Q. You have started a way of examining traditional medicine in the framework of modern science. What are the challenges and the future of this approach?

(The future of this approach) This has paved the way to do many more things. For example, the discovery of PGM1 has given the clue that you can take the phenotype of the particular prakriti and correlate it with the gene, this gene is involved in metabolism and individuals with the pitta prakirti have high metabolism. We can now use the characteristic feature of the prakriti and look into those genes in a detailed way. These are some of the futuristic aspects, one can take the study further with. We did try to look at the network of all the metabolic pathways genes, the problem is this will need transcription or metabolic profiles from tissues of these normal individuals.

 

Emulsifiers bring gut bacteria too close for comfort

Feeding mice with artifical emulsifiers impacts their metabolism

Snap-shot of the study

Emulsifiers are used extensively in the food we eat (ice creams, biscuits etc.). This study examines the effect of feeding mice emulsifiers both in their food and drink (5).

Mice fed on emulsifiers (Carboxymethylycellulose CMC and Polysorbate P-80) showed increased appetite. They also showed signs of low-grade inflammation in the gut and increased fat deposition. The authors attribute these effects to changes in the gut microbiota. While the number of microorganisms in the gut was not altered by diet containing emulsifiers, the kinds of microbiota were completely different. The mucus lining was also depleted and the microbes were closer to the cells in the gut, possibly causing the inflammation. While this study has been done on mice, perhaps the quality and quantity of our microbiota and their response to emulsifiers has some bearing for us too.

What did they do?

 

They added widely used  emulsifiers- Carboxymethyl cellulose (E466) and Polysorbate-80 (E433) to the food and drinking water of young mice at equivalent concentrations commonly used in human food.

They measured the abundance and diversity of the gut microbiota, inflammation of the gut (colitis) and also metabolic disorders (fat accumulation, increase in food intake and fasting blood sugar levels) in the emulsifier-fed mice and compared to control mice (no emulsifier in food or drink)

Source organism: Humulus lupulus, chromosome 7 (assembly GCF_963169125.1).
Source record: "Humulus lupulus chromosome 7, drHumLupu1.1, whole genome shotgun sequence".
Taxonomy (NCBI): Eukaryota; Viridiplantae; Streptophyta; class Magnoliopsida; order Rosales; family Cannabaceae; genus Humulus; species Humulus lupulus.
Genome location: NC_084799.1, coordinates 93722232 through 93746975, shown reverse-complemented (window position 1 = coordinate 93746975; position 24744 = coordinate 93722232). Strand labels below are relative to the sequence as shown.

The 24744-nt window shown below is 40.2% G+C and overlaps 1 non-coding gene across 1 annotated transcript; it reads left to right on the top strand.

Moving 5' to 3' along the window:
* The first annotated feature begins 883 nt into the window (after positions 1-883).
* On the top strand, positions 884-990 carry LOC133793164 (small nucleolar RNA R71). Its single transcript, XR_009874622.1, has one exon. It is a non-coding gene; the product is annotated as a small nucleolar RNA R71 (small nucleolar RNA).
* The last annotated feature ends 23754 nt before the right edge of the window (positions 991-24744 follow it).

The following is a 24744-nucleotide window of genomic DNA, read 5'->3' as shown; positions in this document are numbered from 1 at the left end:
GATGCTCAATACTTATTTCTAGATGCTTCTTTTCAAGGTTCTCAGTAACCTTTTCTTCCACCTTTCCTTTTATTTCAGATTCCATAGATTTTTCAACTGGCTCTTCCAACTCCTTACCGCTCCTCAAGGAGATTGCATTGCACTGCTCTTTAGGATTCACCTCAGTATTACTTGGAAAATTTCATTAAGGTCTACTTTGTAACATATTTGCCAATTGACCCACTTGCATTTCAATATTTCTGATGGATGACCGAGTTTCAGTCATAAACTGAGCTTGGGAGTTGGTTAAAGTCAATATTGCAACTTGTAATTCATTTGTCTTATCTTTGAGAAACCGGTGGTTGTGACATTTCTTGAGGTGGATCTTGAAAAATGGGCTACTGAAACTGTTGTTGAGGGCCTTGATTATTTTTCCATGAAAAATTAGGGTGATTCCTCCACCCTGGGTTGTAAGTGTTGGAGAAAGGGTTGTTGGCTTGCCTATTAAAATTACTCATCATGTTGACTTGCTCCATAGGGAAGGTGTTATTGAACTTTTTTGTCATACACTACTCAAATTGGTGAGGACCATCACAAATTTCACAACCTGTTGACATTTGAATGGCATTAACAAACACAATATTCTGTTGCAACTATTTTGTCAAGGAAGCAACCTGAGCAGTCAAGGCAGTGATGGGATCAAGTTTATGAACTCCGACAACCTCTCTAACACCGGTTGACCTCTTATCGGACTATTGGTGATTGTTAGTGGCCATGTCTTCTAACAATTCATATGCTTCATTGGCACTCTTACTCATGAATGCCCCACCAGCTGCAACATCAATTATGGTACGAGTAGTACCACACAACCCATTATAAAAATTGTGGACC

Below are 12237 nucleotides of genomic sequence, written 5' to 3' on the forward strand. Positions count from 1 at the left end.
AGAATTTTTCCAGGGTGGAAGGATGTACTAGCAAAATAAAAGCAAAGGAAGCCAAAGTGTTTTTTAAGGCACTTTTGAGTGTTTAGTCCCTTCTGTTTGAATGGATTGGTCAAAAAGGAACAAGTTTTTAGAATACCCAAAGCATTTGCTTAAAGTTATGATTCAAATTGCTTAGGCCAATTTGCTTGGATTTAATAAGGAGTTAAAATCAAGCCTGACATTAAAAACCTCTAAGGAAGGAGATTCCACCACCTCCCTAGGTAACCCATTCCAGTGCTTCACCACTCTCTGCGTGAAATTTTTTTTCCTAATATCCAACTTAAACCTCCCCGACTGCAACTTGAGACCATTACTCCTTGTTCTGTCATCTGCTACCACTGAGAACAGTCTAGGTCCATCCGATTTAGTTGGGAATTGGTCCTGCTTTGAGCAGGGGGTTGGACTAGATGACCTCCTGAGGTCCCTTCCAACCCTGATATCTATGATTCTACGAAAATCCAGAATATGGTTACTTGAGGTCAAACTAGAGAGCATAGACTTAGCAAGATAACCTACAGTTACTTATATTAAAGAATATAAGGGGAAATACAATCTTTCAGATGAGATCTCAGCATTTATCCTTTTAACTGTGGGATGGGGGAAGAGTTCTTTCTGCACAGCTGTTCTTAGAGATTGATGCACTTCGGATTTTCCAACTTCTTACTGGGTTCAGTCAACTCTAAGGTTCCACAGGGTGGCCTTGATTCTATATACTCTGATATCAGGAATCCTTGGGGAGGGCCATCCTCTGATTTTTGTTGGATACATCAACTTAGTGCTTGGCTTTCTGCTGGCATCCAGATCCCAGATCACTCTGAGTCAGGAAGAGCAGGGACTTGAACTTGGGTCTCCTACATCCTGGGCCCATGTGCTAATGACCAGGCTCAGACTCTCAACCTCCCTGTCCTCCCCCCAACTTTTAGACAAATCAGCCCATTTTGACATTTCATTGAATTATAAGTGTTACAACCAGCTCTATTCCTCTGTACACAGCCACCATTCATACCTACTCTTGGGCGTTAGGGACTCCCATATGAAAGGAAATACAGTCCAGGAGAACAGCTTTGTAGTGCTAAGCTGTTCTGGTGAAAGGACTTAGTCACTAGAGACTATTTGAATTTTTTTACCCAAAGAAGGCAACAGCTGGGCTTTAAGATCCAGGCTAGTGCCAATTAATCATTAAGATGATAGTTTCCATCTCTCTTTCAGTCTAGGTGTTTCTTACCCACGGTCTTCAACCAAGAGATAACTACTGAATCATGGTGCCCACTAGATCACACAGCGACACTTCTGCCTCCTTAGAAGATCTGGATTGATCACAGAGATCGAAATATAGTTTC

What did they find?

These mice (treated) had same number of bacteria (in their gut) compared to mice that were not fed emulsifier (control mice). The types of microbes however was quite different. The microbes were also found closer to the gut that in control mice. The treated mice showed increased appetite, followed by  fat deposition and low grade inflammation of the gut. Interestingly, transplantation of the microorganisms of the gut from emulsifier fed animals into germ-free mice also resulted in increased fat deposition and inflammation of the gut. Suggesting that changes in the microbiota caused by the emulsifiers may be sufficient to cause the metabolic dysfunction and observed inflammation.

Erosion of the protective mucosal layer around gut epithelium in emulsifier-fed mice resulting in reducing the separation between the microbiota and the gut epithelium. Emulsifiers caused a marked change in gut microbiota composition – Higher pro-inflammatory microbiota including the bacterial species that are the leading cause of colitis like Bilophila and Helicobacter. Changed gut microbiota in emulsifier-fed mice increased gut inflammation and colitis. Emulsifier-fed mice also show – dysregulation of blood sugar levels (mild diabetes), increased food consumption correlated with increased adiposity(fat deposition) and weight gain. In older mice (4 months old) the changes persisted for more that 6 weeks even after emulsifiers were stopped. The observed effects of emulsifiers are exclusively due to the change in gut microbiota as the emulsifiers did not show any effect in mice having no gut microbiota (germ free mice). Interestingly such germ free mice become labile to the effects of the emulsifiers if the regular gut microbiome is reintroduced in them.

 

Background to the study

An undisturbed gut flora is emerging as an important factor in health versus disease (1). Multiple different physiological conditions including obesity and type 2 Diabetes are now associated with changes in the gut microflora (2-3). Recent studies have found that artificial sweeteners can cause blood sugar related disorders in humans (4).

 

Take-home and implications

This necessitates a reevaluation of what goes into our food, how it affects our gut microbiota and our health. Standard food safety tests include toxicity and carcinogenicity (ability to cause cancer), however, the importance not perturbing the natural flora of the intestine is becoming clear only now. These findings suggest the following in mice- intake of food/drink containing emulsifiers leads to weight gain and disorders such as diabetes, by directly increasing food intake. These findings need to be verified in humans.The intriguing  realization that dawns on someone after looking at this study is that not just the quantity, but also the quality of the microorganisms in the mouse gut matters. In humans the importance of gut microbial diversity has been documented in other contexts (1-3, video below – courtesy MinuteEarth)